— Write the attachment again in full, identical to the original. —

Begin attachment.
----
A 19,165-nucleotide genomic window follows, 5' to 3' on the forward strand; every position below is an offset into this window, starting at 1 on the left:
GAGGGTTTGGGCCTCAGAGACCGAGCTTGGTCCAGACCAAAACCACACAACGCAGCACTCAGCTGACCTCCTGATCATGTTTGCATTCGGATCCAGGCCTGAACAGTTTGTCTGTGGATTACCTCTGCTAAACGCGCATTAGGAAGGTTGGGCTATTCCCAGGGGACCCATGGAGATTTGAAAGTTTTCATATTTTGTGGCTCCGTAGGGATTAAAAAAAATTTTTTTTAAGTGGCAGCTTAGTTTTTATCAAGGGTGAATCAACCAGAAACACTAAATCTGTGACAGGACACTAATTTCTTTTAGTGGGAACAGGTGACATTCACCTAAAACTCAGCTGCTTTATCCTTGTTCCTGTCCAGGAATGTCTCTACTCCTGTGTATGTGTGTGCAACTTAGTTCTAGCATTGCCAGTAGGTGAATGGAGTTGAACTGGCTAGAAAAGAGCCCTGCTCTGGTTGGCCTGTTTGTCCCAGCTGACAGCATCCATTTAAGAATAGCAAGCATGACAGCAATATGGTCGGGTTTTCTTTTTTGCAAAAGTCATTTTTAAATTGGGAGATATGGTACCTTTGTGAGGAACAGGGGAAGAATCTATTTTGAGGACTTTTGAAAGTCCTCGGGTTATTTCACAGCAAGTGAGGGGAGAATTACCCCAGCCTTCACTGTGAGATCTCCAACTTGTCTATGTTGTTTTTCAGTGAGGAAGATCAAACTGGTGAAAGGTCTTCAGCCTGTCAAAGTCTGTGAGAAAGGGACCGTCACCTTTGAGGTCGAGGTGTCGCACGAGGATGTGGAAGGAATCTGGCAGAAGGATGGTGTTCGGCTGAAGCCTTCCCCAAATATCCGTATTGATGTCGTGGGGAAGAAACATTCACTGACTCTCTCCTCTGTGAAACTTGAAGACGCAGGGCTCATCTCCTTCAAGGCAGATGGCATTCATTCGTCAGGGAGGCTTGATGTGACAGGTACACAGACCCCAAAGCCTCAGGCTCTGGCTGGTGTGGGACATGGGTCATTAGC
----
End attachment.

A 19,165-nucleotide genomic window follows, 5' to 3' on the forward strand; every position below is an offset into this window, starting at 1 on the left:
GAGGGTTTGGGCCTCAGAGACCGAGCTTGGTCCAGACCAAAACCACACAACGCAGCACTCAGCTGACCTCCTGATCATGTTTGCATTCGGATCCAGGCCTGAACAGTTTGTCTGTGGATTACCTCTGCTAAACGCGCATTAGGAAGGTTGGGCTATTCCCAGGGGACCCATGGAGATTTGAAAGTTTTCATATTTTGTGGCTCCGTAGGGATTAAAAAAAATTTTTTTTAAGTGGCAGCTTAGTTTTTATCAAGGGTGAATCAACCAGAAACACTAAATCTGTGACAGGACACTAATTTCTTTTAGTGGGAACAGGTGACATTCACCTAAAACTCAGCTGCTTTATCCTTGTTCCTGTCCAGGAATGTCTCTACTCCTGTGTATGTGTGTGCAACTTAGTTCTAGCATTGCCAGTAGGTGAATGGAGTTGAACTGGCTAGAAAAGAGCCCTGCTCTGGTTGGCCTGTTTGTCCCAGCTGACAGCATCCATTTAAGAATAGCAAGCATGACAGCAATATGGTCGGGTTTTCTTTTTTGCAAAAGTCATTTTTAAATTGGGAGATATGGTACCTTTGTGAGGAACAGGGGAAGAATCTATTTTGAGGACTTTTGAAAGTCCTCGGGTTATTTCACAGCAAGTGAGGGGAGAATTACCCCAGCCTTCACTGTGAGATCTCCAACTTGTCTATGTTGTTTTTCAGTGAGGAAGATCAAACTGGTGAAAGGTCTTCAGCCTGTCAAAGTCTGTGAGAAAGGGACCGTCACCTTTGAGGTCGAGGTGTCGCACGAGGATGTGGAAGGAATCTGGCAGAAGGATGGTGTTCGGCTGAAGCCTTCCCCAAATATCCGTATTGATGTCGTGGGGAAGAAACATTCACTGACTCTCTCCTCTGTGAAACTTGAAGACGCAGGGCTCATCTCCTTCAAGGCAGATGGCATTCATTCGTCAGGGAGGCTTGATGTGACAGGTACACAGACCCCAAAGCCTCAGGCTCTGGCTGGTGTGGGACATGGGTCATTAGC